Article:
Bruce: From starting spot to pit selection, qualifying run sets up race day Play: NASCAR Fantasy Live Never underestimate the importance of qualifying. While it carries with it no guarantee of a solid finish on race day, the position earned in qualifying impacts a great deal more than where a driver will start the race. This comes to mind in light of qualifying for the first two NASCAR Sprint Cup Series races this season. At Daytona, teams were irate after a crash collected several cars during the first of three rounds of group qualifying on the 2.5-mile track. Last week, problems off the track created a furor -- delays in the inspection line resulted in 13 cars failing to make it to the grid in time to post an official qualifying lap. No big deal, right? Jimmie Johnson , one of the 13, wound up winning the race at Atlanta Motor Speedway in spite of his 37th-place starting position. Matt Kenseth , positioned 36th in the lineup, also failed to make it to pit road before the first round of qualifying ended. He finished fifth. It was a big deal to those who did manage to make it through the inspection process in time, and it was likely a bigger deal to those who didn't. Why not do away with it? Why not determine the lineup based on a blind draw or some other means that favors no one? Because qualifying still matters. Regardless of issues that surfaced at Daytona and Atlanta, qualifying continues to play an important role in what takes place on race day. The advantages of winning a pole or qualifying well don't end when qualifying has been completed. Actually, they've just begun. For starters, the order for pit selection is determined based on qualifying results, with the fastest teams getting first choice of available pit stalls. That's why the pole-winning team usually claims the No. 1 stall, located closest to the exit off pit road. With no cars pitting in front, it's a quick easy drive out of the box and onto the track. Others near the front of the lineup quickly fill in those stalls located closest to openings in the pit wall (and provide access to and from the garage). Those stalls provide a clear entry or exit, depending on location, and are also highly sought after. The positioning of timing lines on pit road, used to determine speed, are also a factor when it comes to picking a pit stall. Pit road speeds are based on the amount of time that elapses as a car travels past two timing lines, or segments. A driver with a pit stall located just before one of the lines will typically speed up after passing the first line in the segment in which the team's pit stall is located. Because he or she is pitting before crossing the next line, the overall time is not in excess of that which is allowed. How, then, was Johnson and the team able to overcome his poor pit stall location in Atlanta? Early in the race, Johnson often lost positions on pit road even though his No. 48 team had no problems when servicing the car. It wasn't until the second half of the race that where the team was pitted became less of an issue. Chad Knaus, Johnson's crew chief, said the early problems were "a direct result of us not being able to qualify." "Believe it or not, there are only a handful of pit boxes (available) ... we had to shoehorn in where we could," he said. Johnson was pitted near the center of pit road; Carl Edwards had the spot behind him while Joe Nemechek was pitted in the box directly in front. With 43 cars in the field, Johnson wasn't the only one hemmed in, but it was one more thing the team had to deal with as its driver sought to make up ground throughout the course of the race. "The 19 (of Edwards) ... qualified well, ran well; we always had to come in behind them," Knaus said. "The 34 (of Nemechek) ... for the first half of the race was doing a good job of maintaining on the lead lap. We were shoehorned in the middle (during our stops)." That slowed Johnson's entry into his pit box as well as his exit once the stop had been completed. Knaus said his driver often lost "six to eight spots" when on pit road in the first half of the race. It wasn't until Johnson was running ahead of Edwards on the track that he was assured of a clean entry into his pit stall. At about the same time Nemechek went a lap down, meaning he was no longer allowed to pit with lead-lap cars. "Once that all happened," Knaus said, "the guys were able to knock out some super pit stops." While issues such as an engine change or a missed drivers' meeting will result in a driver having to drop to the rear of the field before the race starts, pit selection has already occurred and isn't affected. Drivers starting inside the top five won 15 of last year's 36 points races, and 26 were won from a top-10 starting spot. Fast in qualifying doesn't always mean fast over the long run, but combined with other factors, it certainly doesn't hurt. A better pit stall is a plus. It's not a guarantee. And it all starts with qualifying. "It's a direct result of what happens on Friday," Knaus said. "That's why I've said time and time again, your race starts on Friday. "How you qualify sets you up for the event, for your pit selection, (and) sets you up mentally. It does the whole thing." MORE: READ: Latest NASCAR news PLAY: Sign up for Fantasy Live WATCH: Latest NASCAR video FOLLOW LIVE: Get RaceView today FULL SERIES COVERAGE • Latest news • Standings • Schedule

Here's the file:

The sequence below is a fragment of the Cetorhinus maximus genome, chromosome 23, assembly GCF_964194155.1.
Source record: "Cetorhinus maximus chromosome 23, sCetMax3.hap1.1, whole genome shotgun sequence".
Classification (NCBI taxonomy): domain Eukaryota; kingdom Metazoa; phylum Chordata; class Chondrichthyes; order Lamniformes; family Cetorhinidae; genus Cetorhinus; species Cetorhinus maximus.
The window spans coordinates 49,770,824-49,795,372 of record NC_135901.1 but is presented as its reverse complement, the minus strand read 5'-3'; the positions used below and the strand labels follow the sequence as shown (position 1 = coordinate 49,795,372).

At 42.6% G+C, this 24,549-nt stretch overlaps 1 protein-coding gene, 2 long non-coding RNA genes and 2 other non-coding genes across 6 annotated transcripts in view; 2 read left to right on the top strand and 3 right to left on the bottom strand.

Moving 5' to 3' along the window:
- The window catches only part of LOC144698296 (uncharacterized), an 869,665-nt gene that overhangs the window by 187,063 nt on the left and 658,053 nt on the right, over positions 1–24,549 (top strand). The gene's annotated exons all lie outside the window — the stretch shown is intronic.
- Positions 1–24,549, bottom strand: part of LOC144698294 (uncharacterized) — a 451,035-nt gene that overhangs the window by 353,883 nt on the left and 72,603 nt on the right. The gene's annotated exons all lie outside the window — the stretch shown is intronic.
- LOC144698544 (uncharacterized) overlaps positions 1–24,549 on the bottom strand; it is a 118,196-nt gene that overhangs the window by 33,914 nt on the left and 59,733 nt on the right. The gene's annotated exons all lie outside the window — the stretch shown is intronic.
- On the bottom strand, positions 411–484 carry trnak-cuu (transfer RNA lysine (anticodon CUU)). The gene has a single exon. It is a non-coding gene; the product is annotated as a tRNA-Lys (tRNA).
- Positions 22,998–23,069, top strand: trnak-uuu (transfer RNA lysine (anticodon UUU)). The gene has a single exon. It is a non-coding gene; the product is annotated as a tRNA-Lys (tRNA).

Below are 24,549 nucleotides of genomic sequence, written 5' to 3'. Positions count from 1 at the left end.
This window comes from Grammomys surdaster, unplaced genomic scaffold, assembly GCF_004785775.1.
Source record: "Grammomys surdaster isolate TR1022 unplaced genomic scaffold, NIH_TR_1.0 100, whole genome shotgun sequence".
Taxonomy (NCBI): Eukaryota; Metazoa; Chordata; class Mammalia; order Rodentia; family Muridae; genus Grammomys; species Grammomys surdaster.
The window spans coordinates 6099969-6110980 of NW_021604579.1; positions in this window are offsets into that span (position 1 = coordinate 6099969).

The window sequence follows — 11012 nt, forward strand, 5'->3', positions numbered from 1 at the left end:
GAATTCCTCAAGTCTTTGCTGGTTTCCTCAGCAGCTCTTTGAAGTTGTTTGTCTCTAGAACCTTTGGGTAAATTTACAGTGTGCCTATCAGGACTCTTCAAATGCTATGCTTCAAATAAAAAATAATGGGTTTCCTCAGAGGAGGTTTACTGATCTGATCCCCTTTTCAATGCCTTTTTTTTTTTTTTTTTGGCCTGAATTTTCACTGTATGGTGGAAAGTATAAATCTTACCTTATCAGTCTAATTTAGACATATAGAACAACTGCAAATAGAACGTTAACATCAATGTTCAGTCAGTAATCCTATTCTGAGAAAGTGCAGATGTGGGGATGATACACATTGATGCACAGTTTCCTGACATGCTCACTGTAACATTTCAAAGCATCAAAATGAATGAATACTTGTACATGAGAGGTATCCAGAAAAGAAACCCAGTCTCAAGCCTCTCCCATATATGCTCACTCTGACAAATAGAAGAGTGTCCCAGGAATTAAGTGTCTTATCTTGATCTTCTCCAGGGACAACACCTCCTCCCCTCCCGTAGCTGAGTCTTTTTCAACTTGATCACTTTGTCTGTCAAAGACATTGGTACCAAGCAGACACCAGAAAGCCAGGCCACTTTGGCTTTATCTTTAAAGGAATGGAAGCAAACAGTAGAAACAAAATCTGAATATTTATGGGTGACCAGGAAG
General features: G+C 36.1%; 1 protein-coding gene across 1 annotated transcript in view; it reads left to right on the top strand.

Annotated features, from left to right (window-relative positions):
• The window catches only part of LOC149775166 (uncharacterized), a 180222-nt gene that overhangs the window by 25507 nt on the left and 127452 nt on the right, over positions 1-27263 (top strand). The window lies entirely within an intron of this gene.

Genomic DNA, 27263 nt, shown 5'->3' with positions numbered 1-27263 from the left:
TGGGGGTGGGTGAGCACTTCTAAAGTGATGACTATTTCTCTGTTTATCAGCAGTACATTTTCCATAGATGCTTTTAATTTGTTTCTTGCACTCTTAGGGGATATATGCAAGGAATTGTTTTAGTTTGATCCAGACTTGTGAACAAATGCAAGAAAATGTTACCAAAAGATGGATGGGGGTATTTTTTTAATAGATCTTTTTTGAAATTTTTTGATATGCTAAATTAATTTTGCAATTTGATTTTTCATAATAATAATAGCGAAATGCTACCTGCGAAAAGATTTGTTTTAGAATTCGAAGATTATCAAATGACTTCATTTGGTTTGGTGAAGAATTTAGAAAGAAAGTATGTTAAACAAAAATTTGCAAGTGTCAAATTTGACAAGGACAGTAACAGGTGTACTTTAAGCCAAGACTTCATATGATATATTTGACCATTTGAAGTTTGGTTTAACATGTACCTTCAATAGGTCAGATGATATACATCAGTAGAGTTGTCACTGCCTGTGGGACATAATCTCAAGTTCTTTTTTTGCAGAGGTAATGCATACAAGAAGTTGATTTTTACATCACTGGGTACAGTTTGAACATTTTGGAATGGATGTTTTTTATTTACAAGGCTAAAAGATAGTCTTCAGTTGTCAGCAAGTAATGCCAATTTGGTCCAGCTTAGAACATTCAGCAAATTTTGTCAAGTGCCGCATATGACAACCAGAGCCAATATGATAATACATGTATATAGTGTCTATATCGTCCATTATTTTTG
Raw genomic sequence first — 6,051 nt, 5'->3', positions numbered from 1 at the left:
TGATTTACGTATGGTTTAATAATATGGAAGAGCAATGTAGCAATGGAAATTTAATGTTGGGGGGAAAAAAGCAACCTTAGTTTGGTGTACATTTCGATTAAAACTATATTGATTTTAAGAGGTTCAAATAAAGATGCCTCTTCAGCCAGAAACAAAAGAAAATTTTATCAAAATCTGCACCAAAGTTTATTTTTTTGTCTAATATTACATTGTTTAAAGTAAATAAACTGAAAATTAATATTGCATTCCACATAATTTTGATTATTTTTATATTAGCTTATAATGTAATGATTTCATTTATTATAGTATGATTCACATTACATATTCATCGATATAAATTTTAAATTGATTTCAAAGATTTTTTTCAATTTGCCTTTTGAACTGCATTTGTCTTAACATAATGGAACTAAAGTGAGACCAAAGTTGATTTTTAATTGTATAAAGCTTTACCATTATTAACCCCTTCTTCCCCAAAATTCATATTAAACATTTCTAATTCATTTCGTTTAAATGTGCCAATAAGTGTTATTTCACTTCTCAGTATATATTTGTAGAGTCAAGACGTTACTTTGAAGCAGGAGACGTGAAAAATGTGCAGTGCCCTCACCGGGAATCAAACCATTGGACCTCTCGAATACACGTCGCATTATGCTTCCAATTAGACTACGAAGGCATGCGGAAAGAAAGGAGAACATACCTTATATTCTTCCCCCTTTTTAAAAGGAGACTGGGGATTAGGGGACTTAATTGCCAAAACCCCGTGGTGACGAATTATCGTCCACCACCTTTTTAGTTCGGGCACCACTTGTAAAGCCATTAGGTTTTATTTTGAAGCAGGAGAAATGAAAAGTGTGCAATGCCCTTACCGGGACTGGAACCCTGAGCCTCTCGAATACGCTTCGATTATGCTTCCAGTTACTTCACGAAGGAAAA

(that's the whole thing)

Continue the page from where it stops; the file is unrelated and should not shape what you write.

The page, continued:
No. 48 driver tells story of how instrumental Gordon was in his early career Play: NASCAR Fantasy Live " Vote: Ultimate Daytona Challenge DAYTONA BEACH, Fla. -- As Jimmie Johnson continues his pursuit of a seventh NASCAR Sprint Cup Series title, teammate Jeff Gordon renews his own pursuit for a fifth championship. The biggest difference, outside the career totals, is that Johnson , at 39, has time on his side. Gordon, at 43, does not. But not because of his age, as his highly competitive 2014 effort proved. While his career could be extended by several years, Gordon announced last month that that would not be the case. The 2015 season will be his last. MORE: Full coverage of Gordon's final full-time season "I look at my own arc in life and in motorsports," Johnson said Thursday during the annual NASCAR Media Day at Daytona International Speedway, "and the fact that he gave me my chance, created a team for me to go racing, and then what has happened from there. "You won't see another competitor out there singing his praises, I think, like me." Before Hendrick Motorsports team owner Rick Hendrick offered Gordon a piece of a new Sprint Cup team that would debut in 2001, there was no No. 48 team at HMS. Johnson , a former off-road racer, was a level below Sprint Cup, looking for a break. Gordon, already a three-time champion, was a fellow racer from the west coast, one of the first to successfully make the crossover from open wheel sprints to the heavier stock cars. He might not have known who Johnson was, but Johnson surely knew of Gordon's exploits. "I doubt he'll remember and we never had a chance to formally meet," Johnson said, but at test sessions, I guess in '99 and even in 2000 when he was running some (XFINITY) stuff … every now and then the 24 car would be there and I would always try to linger by his pit and try to introduce myself to him, and it never worked out." Eventually, Johnson said he took matter into his own hands. His team at the time, owned by William Herzog, was exiting the series and he needed career advice. RELATED: Johnson reflects on Chase format a year later At Michigan in the summer of 2000, he got more than that. "The only opportunities I had involved switching manufacturers … and I knew Jeff left Bill Davis and Ford and went to Rick Hendrick and Chevy and I thought he had like the magic answer, so I introduced myself at the drivers' meeting, asked him for a few minutes of time," Johnson said. "He brought me back to the transporter, we talked briefly before the start of the race, and after I told him my situation, he gave me some advice, and then said, 'you're not going to believe this, but we're talking about starting a fourth team, and your name is the only name that's been brought up.' "So just in a 30‑minute window of time, what all went on, starting out trying to work up the nerve to introduce myself to him, looking for some advice, and then practically leaving with the job was just insane. It was the wildest 30 minutes of my life." But it's not only the impact on his own career, Johnson said, that stands out. Gordon opened the door for NASCAR on a number of levels on and off the race track. RELATED: Find out how Kahne learned of Gordon's decision "I think now since we know it's his final year, we're all looking back and having some 'aha' moments,” Johnson said. "He really was instrumental, in my opinion, in helping car owners and sponsors realize that there are drivers far and wide that can come in and be competitive, and he opened the door for (Tony) Stewart, and Stewart opened the door further for myself and Kasey Kahne, Ricky Stenhouse. Now we have more drivers from the state of California than any other state; it's wild to think in NASCAR that that's the case, and I think Jeff is responsible for that trend happening. "You look at when Jeff and Dale Earnhardt and their competitive nature in our sport, kind of falling into mainstream media at that point -- we needed a clean‑cut, well‑spoken person to kind of carry the sport. Jeff was that guy. His dominance helped our sport." FULL SERIES COVERAGE • Latest news • Standings • Schedule